1.What about you is heroic?
My loyalty to a given cause. I can be fiercely loyal to my allies, and will sometimes go beyond the bounds of good sense to protect them.
2. What about you is social? What do you like about people?
I like my fellow man's unending thirst for knowledge and new experience. I'm always looking to learn new things anything and that keeps me in frequent contact with others. I like to share what I have learned, and hopefully prevent others from making mistakes I have made in my time. I like our gregarious natures and usual willingness to help each other in dire situations, despite personal feelings otherwise.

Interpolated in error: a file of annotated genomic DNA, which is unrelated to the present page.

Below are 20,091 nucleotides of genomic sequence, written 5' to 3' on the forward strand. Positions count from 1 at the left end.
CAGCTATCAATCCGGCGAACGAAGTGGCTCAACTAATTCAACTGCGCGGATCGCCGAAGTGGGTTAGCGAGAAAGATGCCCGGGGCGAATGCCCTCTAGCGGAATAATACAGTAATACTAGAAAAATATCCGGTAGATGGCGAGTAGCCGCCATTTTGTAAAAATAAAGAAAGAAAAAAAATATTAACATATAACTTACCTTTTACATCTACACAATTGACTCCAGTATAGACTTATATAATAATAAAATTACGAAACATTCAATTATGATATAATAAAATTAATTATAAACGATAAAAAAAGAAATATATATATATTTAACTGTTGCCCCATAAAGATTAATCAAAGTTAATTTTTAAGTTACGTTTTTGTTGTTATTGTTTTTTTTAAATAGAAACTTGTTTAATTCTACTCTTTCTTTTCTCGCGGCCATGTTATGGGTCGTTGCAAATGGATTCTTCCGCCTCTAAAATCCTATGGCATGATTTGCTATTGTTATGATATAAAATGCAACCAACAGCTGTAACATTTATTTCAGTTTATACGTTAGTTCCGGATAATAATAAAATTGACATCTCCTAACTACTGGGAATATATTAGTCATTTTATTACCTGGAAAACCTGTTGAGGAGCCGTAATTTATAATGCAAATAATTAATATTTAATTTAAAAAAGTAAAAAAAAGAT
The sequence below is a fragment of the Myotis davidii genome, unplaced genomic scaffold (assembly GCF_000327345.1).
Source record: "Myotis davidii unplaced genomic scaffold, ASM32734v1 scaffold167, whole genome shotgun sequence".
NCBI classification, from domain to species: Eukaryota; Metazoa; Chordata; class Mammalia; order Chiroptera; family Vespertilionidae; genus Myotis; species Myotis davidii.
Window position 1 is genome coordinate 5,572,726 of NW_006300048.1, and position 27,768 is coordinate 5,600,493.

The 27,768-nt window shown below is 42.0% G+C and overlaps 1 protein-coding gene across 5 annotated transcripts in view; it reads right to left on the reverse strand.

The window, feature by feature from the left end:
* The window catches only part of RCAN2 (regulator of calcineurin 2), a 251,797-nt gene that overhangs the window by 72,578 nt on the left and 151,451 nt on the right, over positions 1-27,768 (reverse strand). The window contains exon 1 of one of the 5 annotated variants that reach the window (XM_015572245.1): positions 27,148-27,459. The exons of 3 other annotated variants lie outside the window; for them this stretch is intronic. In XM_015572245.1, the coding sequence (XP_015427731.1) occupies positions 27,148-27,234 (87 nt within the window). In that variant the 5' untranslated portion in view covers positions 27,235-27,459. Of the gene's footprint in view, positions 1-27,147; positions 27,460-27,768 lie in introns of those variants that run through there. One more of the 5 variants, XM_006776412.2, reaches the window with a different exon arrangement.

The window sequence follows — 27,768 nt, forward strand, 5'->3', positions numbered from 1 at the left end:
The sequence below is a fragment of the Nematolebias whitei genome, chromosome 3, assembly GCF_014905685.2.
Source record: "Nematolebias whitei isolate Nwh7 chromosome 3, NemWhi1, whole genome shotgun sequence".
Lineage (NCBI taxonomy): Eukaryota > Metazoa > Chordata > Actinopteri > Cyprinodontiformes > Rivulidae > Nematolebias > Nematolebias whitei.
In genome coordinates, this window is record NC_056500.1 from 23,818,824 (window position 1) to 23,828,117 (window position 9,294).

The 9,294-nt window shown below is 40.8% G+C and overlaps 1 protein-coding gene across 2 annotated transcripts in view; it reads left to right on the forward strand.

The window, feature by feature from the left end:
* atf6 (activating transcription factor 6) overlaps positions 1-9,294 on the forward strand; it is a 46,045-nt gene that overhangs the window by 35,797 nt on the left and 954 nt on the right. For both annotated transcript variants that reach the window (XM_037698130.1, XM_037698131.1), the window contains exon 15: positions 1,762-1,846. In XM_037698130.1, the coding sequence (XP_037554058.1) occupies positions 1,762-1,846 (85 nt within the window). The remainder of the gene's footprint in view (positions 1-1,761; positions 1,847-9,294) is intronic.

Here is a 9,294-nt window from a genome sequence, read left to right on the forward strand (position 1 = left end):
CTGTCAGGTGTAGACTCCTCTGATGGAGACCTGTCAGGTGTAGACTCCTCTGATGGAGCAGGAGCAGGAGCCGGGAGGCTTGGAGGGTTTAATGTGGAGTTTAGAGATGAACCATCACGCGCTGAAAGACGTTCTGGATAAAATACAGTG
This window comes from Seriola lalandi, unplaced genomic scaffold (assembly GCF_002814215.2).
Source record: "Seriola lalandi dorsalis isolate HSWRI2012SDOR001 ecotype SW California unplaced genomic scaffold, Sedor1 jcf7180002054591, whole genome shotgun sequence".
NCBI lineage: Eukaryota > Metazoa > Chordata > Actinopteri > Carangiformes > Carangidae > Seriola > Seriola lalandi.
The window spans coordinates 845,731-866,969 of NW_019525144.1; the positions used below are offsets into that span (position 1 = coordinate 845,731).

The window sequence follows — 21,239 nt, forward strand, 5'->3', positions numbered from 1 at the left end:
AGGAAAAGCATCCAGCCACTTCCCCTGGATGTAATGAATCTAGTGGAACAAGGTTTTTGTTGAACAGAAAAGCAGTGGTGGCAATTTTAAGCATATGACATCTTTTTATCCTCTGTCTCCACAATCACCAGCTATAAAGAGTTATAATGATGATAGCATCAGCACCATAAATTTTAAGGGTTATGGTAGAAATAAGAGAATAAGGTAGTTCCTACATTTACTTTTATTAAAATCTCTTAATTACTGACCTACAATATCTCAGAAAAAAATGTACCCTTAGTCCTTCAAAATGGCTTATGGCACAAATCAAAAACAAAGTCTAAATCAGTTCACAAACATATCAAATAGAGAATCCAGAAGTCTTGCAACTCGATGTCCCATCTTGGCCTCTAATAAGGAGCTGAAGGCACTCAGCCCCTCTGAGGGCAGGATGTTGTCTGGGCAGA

3. Of what benefit could you be to the current group?
Smart as a whip and almost as strong! Good book learning, combined with insatiable curiosity makes me a natural investigator for the group. My usually outgoing nature makes me a handy diplomat/face man for the group with others.
4. Why would you choose to join the current group?
I'm assuming that 'group' means chantry in this case. Their broad knowledge base means they have a lot of new skills and information to offer. The clan in this area needs a lot of help establishing itself, and as an unconventional Tremere, I can present a face that might be palatable to the usual Tremere-distractors. There are enough good schools in this area to enable me to continue working towards my PhD, should things ever get dull.
5. Invent an adventure/plot that your character would actively undertake (as opposed to just tagging along)?
If she were to discover that someone was looting an archeological site, or trying to swindle unwitting owners of precious artifacts in their possession, Rebecca would stop at nothing to change the situation.
1. What is your real, birth name? What name do you use?